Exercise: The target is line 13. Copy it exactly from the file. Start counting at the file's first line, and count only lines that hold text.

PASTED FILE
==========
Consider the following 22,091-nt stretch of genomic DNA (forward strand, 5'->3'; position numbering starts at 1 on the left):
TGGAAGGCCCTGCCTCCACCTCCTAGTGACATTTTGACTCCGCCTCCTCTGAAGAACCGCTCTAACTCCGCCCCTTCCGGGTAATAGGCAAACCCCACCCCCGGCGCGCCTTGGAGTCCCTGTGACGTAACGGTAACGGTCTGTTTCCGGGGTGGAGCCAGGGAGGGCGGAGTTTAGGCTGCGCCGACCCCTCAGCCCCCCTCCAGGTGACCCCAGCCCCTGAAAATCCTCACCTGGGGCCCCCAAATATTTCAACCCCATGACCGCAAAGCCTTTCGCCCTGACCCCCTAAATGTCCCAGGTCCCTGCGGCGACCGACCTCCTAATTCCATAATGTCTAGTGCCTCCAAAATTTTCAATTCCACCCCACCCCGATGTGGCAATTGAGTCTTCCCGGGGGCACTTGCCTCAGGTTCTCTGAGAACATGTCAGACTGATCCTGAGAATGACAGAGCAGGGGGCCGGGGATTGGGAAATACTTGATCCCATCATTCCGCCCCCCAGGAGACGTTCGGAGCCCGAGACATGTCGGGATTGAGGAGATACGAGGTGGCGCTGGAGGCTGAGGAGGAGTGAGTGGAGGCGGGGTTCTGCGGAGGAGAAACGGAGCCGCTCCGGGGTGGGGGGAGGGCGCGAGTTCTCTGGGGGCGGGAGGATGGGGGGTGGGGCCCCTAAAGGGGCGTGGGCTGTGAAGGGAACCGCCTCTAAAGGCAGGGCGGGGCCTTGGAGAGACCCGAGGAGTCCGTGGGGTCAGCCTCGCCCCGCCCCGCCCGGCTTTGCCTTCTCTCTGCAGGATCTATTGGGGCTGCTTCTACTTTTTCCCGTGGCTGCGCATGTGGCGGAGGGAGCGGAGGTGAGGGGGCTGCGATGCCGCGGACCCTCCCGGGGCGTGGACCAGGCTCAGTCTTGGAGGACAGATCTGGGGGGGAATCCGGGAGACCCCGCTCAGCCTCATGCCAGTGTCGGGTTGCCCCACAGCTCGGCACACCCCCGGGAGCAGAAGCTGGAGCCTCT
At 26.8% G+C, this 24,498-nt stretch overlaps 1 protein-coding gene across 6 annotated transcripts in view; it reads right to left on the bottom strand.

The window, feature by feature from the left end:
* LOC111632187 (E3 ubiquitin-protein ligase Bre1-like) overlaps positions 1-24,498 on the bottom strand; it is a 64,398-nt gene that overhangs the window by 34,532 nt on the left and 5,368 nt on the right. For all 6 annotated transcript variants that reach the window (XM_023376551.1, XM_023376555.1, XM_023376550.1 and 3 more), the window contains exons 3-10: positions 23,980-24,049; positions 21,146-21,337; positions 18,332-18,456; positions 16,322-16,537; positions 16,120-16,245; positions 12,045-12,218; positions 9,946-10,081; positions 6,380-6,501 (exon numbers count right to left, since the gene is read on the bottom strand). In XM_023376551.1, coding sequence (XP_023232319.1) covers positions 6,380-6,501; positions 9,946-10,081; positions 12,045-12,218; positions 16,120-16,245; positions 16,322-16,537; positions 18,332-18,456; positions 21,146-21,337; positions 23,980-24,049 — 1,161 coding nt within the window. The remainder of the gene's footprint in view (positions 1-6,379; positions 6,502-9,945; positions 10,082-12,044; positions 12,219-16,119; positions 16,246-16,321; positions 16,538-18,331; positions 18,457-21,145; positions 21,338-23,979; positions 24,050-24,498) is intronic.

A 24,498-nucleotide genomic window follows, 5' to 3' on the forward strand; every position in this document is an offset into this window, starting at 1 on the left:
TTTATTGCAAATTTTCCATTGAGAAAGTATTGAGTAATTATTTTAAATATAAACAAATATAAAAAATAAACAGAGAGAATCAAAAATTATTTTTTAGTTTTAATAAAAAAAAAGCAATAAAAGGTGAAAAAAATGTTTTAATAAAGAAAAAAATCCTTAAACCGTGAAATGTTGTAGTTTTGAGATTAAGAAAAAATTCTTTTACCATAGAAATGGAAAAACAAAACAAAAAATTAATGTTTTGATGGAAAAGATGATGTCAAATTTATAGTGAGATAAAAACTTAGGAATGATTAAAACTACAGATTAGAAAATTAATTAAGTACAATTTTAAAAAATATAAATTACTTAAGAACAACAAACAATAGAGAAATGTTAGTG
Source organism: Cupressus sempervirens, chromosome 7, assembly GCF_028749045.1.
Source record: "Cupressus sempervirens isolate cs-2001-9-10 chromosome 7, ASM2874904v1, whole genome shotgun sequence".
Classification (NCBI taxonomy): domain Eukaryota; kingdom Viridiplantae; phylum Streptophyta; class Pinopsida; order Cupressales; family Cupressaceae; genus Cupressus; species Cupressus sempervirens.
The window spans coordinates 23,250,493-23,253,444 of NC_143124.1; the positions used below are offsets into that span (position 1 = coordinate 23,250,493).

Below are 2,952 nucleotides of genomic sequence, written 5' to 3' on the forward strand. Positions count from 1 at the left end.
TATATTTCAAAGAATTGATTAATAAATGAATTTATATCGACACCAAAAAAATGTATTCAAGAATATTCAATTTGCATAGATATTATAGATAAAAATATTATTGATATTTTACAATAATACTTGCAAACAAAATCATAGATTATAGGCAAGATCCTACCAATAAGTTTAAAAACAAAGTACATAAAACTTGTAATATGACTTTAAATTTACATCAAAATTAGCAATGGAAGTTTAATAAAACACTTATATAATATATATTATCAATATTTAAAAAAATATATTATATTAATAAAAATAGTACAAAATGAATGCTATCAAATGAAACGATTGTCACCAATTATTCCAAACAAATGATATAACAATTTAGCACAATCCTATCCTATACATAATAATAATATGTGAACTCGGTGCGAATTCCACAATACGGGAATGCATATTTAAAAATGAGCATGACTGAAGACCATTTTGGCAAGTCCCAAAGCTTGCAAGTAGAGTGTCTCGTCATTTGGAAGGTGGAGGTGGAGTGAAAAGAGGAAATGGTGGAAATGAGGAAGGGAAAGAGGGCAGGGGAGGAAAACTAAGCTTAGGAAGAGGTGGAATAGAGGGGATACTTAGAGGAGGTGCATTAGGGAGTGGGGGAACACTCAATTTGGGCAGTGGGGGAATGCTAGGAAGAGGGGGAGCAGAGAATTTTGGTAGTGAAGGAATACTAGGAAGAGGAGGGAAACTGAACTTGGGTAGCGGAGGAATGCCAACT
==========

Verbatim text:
TATATTTCAAAGAATTGATTAATAAATGAATTTATATCGACACCAAAAAAATGTATTCAAGAATATTCAATTTGCATAGATATTATAGATAAAAATATTATTGATATTTTACAATAATACTTGCAAACAAAATCATAGATTATAGGCAAGATCCTACCAATAAGTTTAAAAACAAAGTACATAAAACTTGTAATATGACTTTAAATTTACATCAAAATTAGCAATGGAAGTTTAATAAAACACTTATATAATATATATTATCAATATTTAAAAAAATATATTATATTAATAAAAATAGTACAAAATGAATGCTATCAAATGAAACGATTGTCACCAATTATTCCAAACAAATGATATAACAATTTAGCACAATCCTATCCTATACATAATAATAATATGTGAACTCGGTGCGAATTCCACAATACGGGAATGCATATTTAAAAATGAGCATGACTGAAGACCATTTTGGCAAGTCCCAAAGCTTGCAAGTAGAGTGTCTCGTCATTTGGAAGGTGGAGGTGGAGTGAAAAGAGGAAATGGTGGAAATGAGGAAGGGAAAGAGGGCAGGGGAGGAAAACTAAGCTTAGGAAGAGGTGGAATAGAGGGGATACTTAGAGGAGGTGCATTAGGGAGTGGGGGAACACTCAATTTGGGCAGTGGGGGAATGCTAGGAAGAGGGGGAGCAGAGAATTTTGGTAGTGAAGGAATACTAGGAAGAGGAGGGAAACTGAACTTGGGTAGCGGAGGAATGCCAACT